To add to Mike Ashley’s headache following the entry of Debenhams into administration, his company SportsDirect is facing a trade mark infringement claim brought by the owner of T.K. MAXX (TJX) for SportsDirect’s use of BRAND MAX.
TJX owns trade marks for T.K MAXX and the familiar T.K. MAXX logo (see below). SportsDirect has launched BRAND MAX, a discount fashion business selling designer products in 18 physical stores and online at brandmax.com. TJX claims that the use of BRAND MAX infringes TJX’s trade marks.
To add insult to injury (as far as TJX is concerned), SportsDirect has also filed trade mark applications for both the BRAND MAX name and logo. These applications were successful in Ireland but have been opposed by T.K. MAXX in Europe.
Visually, the two brands differ in a number of ways on storefronts: the font is different; the T.K. MAXX logo has partially overlapping X’s whereas BRAND MAX’s does not; and the BRAND MAX logo features an arrow (containing the words “DESIGNER OUTLET”) adjacent to the “X”.
These differences have not deterred TJX however, which claims that:
(a) the T.K. MAXX trade marks are very well-known, and are often used in the context of the word “brand” (such as the slogan “Big brands for less”), therefore members of the public might be misled;
(b) the “MAXX” part of the mark has enhanced distinctive character;
(c) consumers are likely to remember the mark imperfectly, and conceptualise or misspell “MAXX” as “MAX” instead;
(d) the public may wrongly associate BRAND MAX with T.K. MAXX (presumably thinking that BRAND MAX is a sub-brand of T.K. MAXX);
(e) there is therefore a likelihood of confusion, and SportsDirect is taking unfair advantage of the reputation of the T.K. MAXX marks, and passing off.
SportsDirect does not deny that the goods sold by both stores are similar, but it denies that consumers will confuse or link the two brands on the following basis:
(a) there are numerous differences between the word marks and the logos for T.K. MAXX and BRAND MAX; and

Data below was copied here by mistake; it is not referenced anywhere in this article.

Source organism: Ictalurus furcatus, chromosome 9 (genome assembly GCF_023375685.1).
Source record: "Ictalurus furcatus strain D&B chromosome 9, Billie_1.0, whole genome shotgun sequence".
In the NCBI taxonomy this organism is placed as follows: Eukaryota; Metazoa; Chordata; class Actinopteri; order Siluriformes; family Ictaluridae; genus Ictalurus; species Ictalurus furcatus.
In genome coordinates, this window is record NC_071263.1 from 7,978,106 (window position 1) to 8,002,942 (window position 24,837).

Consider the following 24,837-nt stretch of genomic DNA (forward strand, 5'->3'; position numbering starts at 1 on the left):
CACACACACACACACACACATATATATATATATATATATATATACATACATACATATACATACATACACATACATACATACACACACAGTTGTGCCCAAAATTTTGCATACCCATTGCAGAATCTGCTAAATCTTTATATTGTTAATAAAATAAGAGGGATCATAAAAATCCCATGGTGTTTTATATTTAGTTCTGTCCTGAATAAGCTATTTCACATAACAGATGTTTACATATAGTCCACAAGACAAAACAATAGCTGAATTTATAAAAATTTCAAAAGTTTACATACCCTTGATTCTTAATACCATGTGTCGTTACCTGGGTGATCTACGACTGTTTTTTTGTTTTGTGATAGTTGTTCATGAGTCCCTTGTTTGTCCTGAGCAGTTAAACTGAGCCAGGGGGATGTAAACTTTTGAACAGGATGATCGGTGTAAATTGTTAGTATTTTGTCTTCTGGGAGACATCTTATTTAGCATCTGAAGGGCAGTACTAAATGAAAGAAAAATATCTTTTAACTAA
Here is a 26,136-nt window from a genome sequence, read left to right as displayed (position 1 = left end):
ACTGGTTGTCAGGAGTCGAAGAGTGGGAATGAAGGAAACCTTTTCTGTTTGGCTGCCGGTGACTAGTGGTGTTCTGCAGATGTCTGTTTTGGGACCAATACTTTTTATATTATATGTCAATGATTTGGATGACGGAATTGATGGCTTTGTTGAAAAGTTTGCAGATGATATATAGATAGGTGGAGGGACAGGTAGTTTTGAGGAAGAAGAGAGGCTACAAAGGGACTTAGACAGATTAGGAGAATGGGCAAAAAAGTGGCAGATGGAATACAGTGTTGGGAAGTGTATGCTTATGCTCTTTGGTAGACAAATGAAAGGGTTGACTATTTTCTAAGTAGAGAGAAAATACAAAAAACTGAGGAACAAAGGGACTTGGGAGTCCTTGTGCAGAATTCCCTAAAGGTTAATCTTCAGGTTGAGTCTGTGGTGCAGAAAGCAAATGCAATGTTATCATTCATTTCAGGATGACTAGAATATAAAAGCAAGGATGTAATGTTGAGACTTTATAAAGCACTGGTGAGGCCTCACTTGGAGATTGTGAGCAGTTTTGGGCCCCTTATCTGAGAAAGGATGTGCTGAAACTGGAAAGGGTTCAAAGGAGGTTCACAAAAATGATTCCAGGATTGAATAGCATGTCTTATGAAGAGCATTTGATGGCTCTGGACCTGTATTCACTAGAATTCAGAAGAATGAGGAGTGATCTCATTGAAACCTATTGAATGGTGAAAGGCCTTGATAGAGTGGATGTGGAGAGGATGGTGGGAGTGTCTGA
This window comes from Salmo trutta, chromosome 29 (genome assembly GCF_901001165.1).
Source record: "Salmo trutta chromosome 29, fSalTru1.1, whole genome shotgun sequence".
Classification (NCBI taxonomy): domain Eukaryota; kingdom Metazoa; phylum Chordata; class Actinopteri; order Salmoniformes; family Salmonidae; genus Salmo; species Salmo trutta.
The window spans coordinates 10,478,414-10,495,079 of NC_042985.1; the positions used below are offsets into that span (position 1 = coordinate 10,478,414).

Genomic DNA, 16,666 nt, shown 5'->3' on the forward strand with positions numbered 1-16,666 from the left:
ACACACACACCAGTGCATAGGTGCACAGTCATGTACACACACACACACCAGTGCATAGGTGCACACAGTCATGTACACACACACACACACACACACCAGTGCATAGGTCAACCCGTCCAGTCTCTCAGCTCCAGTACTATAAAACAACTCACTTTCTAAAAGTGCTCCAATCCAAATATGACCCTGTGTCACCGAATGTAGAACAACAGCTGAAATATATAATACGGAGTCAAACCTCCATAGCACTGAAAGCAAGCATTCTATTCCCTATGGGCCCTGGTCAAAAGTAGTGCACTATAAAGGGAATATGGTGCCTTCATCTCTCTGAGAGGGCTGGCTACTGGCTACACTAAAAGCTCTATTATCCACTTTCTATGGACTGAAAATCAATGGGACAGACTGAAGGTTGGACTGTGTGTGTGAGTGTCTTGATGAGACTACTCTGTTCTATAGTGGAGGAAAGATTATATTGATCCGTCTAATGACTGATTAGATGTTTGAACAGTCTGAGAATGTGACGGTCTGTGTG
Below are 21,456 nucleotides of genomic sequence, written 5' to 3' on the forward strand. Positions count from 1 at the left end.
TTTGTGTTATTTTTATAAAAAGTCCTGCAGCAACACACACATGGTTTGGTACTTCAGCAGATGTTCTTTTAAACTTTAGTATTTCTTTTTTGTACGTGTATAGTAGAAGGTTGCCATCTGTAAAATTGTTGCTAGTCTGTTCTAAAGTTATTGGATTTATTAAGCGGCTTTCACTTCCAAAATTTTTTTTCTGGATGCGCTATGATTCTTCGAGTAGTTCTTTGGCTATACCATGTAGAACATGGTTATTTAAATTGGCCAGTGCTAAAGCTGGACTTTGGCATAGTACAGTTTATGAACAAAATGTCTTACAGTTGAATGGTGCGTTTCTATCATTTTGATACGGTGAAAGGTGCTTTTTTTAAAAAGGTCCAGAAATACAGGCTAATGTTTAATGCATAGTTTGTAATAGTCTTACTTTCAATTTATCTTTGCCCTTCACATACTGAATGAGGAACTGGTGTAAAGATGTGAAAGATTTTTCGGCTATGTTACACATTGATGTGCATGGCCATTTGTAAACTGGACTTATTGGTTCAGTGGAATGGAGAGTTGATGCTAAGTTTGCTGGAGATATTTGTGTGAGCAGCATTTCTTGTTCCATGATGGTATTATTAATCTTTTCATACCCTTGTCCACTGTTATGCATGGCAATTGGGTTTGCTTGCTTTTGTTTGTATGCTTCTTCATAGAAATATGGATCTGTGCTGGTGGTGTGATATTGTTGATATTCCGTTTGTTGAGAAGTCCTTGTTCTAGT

(b) BRAND and MAX are ordinary English words, and are likely to be perceived as describing the goods sold by BRAND MAX, rather than intended to make consumers think of T.K. MAXX.
What are the implications of this case?
Whilst the trial is some way off and the outcome of the claim is, as yet, uncertain, there are three interesting points at this early stage.
First, the court will need to decide whether the T.K. MAXX trade marks are distinctive and/or well-known and, if so, which aspects are distinctive (e.g. does “MAXX” have enhanced distinctive character? Is the T.K. MAXX mark only distinctive in the eyes of consumers when combined with a red background?)
Second, are the marks similar or is TJX simply trying to prevent other brands from encroaching into what it perceives as its area of the market? At first sight, the trade marks look and sound quite different, particularly when applied to store fronts in logo form. TJX therefore has work to do to persuade the court that the marks are sufficiently similar to create a likelihood of confusion, or at least a link in the minds of consumers.
Third, will the dispute be resolved by way of a compromise between TJX and Sports Direct? This could include a commitment from SportsDirect to make changes to the BRAND MAX sign in order to move it further away from the T.K. MAXX trade marks. For example, SportsDirect could agree that:
(a) the SportsDirect logo be placed in front of the words BRAND MAX;
(b) additional words or design elements be added to the sign to further distinguish it;
(c) the arrow adjacent to the “X” on the BRAND MAX mark be made more a prominent; and/or
(d) additional wording such as “DESIGNER OUTLET FOR SPORTSDIRECT”, be added.
Whatever the outcome, TJX’s claim is an example of the extent to which large brands are prepared to chance litigation at the margins of their trade marks’ scope of protection, to keep as much clear blue water as possible between their marks and brand and those of their competitors.